Confusing elevator buttons

“You’re on 33”

I went to the 2016 UXPA conference in Seattle recently and stayed in a hotel downtown. I’d been to Seattle once many years before and I loved it. Like the first time I went the weather was perfect. There’s nothing like a sunny and beautiful 65 degree day with a slight breeze. My kind of town. I took a shuttle from the airport to my hotel. When we arrived I got out, thanked the driver and made my way to the front desk to do the perfunctory check-in. When I was finished the woman behind the counter told me “you’re on 33”. I smiled and said thank you. I like high floors because you usually get some sort of good view. I walked through the lobby towards the elevator looking forward to getting to my room so I could relax for a while. I’m not a big fan of flying so the 5 hour flight from Atlanta was a bit stressful. I waited a minute or so for the elevator doors to open and I got in. When I turned to push the button for my floor I was confronted with this.

I froze. What in the …? Where am I? As I tried to think about where to even start I could sense my stress gauge start to work its way back up to flying level. I seemed to find the ’30 something’ area but still wasn’t sure where my finger should go. 35? No. 31? No. The hole between 28 and 29? No! Where is 33? There’s two of them! I pushed what seemed to be the correct button and the elevator doors closed. Where was I going? I had no way to be sure but I was pretty certain my room wasn’t on the same floor that I started on. Up I went with the horrible confusion of numbers until the doors finally opened to what seemed to be my floor. I looked around for my room number, found it and slid in my key card. It worked, I was where I was supposed to be! I didn’t want to do that again.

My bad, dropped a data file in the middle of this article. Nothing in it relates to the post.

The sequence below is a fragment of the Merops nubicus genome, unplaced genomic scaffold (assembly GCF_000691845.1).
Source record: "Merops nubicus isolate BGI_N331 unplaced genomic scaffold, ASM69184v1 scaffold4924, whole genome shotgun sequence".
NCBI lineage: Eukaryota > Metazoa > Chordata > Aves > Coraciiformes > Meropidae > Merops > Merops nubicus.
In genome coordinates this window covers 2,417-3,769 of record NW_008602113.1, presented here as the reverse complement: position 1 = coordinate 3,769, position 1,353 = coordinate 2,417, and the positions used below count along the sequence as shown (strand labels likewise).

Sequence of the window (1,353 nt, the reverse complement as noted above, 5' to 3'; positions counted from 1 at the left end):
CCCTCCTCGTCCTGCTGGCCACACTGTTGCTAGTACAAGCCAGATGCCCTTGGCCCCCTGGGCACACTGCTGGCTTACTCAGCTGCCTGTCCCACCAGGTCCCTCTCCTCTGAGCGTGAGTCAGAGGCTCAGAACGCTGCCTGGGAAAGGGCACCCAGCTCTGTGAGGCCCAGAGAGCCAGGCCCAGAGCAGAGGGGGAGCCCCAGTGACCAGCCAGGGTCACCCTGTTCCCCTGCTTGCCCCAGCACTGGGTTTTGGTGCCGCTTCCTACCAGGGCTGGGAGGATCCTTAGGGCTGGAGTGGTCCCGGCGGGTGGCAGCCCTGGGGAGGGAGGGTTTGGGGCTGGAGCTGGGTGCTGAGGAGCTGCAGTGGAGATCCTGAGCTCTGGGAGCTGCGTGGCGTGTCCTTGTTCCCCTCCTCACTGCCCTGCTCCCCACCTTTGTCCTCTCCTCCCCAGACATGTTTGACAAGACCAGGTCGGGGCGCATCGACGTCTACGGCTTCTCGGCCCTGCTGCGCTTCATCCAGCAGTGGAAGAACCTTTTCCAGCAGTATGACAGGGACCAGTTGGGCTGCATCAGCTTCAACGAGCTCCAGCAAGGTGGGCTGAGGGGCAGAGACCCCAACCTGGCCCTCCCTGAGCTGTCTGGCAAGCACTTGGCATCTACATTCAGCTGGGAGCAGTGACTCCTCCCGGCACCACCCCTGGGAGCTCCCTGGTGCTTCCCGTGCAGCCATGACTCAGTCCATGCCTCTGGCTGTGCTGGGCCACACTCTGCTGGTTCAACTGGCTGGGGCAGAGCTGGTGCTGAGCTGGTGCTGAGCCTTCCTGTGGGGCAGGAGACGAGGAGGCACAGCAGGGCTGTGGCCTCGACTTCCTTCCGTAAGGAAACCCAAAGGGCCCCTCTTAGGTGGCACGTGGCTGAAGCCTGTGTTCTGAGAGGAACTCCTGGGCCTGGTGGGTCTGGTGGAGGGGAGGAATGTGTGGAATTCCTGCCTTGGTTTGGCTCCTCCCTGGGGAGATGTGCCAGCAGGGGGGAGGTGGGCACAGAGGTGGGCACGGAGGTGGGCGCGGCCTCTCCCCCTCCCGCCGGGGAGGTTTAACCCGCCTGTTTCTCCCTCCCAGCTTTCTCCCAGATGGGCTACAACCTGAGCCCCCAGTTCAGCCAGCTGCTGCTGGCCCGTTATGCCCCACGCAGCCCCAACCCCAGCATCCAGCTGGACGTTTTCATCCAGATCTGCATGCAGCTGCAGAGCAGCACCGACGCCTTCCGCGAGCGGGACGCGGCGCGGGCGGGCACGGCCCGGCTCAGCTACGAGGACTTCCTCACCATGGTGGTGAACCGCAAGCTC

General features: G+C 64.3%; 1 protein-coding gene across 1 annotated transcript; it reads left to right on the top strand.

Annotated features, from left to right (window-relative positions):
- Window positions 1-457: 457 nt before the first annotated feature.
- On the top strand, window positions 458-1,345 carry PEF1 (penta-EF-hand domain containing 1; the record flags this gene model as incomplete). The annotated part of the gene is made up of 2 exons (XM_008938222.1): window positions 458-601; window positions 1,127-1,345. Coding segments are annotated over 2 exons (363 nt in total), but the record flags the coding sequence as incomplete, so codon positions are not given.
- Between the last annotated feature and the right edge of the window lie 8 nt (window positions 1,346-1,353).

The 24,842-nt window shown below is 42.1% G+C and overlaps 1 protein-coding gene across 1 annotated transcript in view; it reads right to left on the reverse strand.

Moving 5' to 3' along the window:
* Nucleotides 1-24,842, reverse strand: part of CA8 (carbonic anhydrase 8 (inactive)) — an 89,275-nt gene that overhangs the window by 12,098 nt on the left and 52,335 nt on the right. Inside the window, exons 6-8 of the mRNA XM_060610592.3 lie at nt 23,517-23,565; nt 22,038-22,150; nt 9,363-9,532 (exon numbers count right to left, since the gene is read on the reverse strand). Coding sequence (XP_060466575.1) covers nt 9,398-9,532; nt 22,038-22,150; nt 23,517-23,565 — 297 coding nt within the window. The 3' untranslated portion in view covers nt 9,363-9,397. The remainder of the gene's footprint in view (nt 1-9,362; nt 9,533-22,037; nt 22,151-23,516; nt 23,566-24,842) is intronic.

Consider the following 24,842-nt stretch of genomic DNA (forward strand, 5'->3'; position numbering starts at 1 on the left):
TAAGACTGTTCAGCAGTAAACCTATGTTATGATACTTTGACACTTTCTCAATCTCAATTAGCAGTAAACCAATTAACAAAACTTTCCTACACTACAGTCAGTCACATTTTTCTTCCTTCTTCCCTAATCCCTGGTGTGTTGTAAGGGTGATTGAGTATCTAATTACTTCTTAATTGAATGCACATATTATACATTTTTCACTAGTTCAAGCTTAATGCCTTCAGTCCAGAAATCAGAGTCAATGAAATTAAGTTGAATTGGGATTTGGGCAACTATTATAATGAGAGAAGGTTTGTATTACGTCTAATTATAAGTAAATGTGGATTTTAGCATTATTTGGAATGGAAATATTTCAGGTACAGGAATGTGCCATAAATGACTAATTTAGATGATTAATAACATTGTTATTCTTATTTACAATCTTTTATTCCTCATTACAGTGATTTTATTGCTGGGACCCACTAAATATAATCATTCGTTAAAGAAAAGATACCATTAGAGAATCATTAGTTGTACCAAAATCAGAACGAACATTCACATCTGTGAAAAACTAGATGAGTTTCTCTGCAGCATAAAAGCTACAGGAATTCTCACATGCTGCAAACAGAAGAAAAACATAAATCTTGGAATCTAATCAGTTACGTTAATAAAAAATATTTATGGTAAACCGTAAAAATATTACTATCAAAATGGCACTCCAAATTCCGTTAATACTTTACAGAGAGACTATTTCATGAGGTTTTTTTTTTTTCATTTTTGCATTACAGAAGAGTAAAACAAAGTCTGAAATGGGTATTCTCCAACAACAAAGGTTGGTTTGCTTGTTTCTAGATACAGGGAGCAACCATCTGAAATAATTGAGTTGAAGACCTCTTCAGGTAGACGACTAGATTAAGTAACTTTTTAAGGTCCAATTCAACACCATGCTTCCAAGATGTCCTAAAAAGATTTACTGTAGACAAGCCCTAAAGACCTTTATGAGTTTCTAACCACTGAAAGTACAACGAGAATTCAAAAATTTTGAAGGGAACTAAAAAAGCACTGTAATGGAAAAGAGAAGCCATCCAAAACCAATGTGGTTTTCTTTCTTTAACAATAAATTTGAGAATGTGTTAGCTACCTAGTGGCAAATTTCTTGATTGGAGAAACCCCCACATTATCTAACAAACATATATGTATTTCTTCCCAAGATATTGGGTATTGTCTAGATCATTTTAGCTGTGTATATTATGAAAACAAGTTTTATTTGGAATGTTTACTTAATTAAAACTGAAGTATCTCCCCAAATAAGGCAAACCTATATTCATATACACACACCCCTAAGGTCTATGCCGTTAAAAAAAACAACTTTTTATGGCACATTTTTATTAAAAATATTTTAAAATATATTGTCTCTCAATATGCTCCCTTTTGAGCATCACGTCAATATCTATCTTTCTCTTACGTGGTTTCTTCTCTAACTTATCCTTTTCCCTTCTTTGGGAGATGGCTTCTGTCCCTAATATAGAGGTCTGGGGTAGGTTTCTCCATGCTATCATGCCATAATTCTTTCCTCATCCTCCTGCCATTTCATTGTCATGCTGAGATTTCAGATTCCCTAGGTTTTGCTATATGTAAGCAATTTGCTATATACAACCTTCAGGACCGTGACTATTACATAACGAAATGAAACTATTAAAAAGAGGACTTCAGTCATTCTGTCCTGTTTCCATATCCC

There are many reasons a design doesn’t come together. I takes work to solve a problem with a solution that is well thought out, elegant, and useful. When you encounter beautiful design you might not even know it, that’s because you don’t have to think about it. It effortlessly guides you to what you need and then confirms that you’ve achieved your goal. But bad design stands out like angry hornets at a picnic. You know it’s there and it completely gets in the way of having a nice day at the park. And you like picnics.